was too well convinced of the value, which his of the North of Italy, or of the South of France, state derived from the enterprising and indusa succession of devout men, who offered them- trious spirit of his nonconforming subjects, to selves willingly among the people," and " jeo comply with this demand. His refusal drew parded their lives unto the death in the high down fresh denunciations from the Pope, and places of the field,” or at the stake, rather than renewed charges of scandalous proceedings follow the corrupt example, or submit to the against the Protestants. To refute these slantyrannical exactions of the Church of Rome. ders, the Protestants consented to hold another But though the true light continued to shine conference with the Romanists, at Montreal, in in those regions through the dark ages, yet the the year 1206. The same opinions were freely distinction of Vaudois, or Waldenses, and Albi- professed, as before, at Albi, and soon afterwards geois, or Albigenses, as Christian communities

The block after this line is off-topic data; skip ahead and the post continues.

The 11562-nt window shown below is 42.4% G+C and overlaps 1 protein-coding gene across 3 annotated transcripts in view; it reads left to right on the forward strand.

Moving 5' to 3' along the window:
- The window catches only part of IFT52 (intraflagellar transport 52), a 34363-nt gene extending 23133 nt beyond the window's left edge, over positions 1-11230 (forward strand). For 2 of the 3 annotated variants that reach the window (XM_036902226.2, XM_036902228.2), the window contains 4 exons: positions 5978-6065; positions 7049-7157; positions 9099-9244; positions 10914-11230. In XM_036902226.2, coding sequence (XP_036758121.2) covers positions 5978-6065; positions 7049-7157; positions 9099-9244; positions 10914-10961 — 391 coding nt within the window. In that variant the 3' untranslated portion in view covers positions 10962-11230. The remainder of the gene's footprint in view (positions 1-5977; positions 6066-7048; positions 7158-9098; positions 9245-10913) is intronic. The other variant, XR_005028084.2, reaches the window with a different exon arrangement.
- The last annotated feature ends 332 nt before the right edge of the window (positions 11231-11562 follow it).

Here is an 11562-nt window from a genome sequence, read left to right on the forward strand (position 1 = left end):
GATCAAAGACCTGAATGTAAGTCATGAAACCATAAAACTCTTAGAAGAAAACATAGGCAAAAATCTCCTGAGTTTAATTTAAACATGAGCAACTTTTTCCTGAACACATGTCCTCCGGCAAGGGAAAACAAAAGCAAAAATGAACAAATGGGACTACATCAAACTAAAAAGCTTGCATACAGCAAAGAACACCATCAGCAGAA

a general crusade was preached, not only against protesting against Papal corruptions, is not re- the impugners of the Papal authority, but cognizable in any annals, previously to those of against all who should protect, or refuse to dethe twelfth century. The former were so called stroy them. Count Raymond himself was infrom their impregnable valleys, (raux, French volved in the edict of excommunication; and -ralli, Italian) and the appellation first occurs the term Albigenses was indiscriminately apin a manuscript still extant, of the date 1100, plied to all such of the natives of the South of A. D. The latter derived their name, as I France, as had incurred the resentment of the began by observing, from a town in Languedoc. Roman pontiff, either by questioning his infalNot that the principles of Protestantism were libility, or refusing to persecute those who espoused more steadily in Albi, or at an earlier questioned it. period than in any other part of the South of But before I proceed to relate some of the France; or that men first suffered under the enormnities committed by the Romanists during hands of Romanists for their religious faith at the crusades against the Albigenses, and to Albi; but that here a celebrated public confer- vindicate the sufferers against the aspersions of ence was held between the opponents and the their enemies, I must recur to the statement adherents of the Church of Rome. It was with which I set out, and repeat, that the tenets this conference at Albi, in the year 1176, which which Protestants then held, and now hold in gave the name of Albigenses to all such as opposition to the Church of Rome, had been avowed the principles then and there publicly maintained in the South of France from the advanced against the superstition and abuses of earliest period of the establishment of the the Romanists. The conference at Albi, in Christian Church in that country, to the epoch 1176 was the prelude to the bloody drama, of the Albigensian contest. which commenced at the beginning of the thir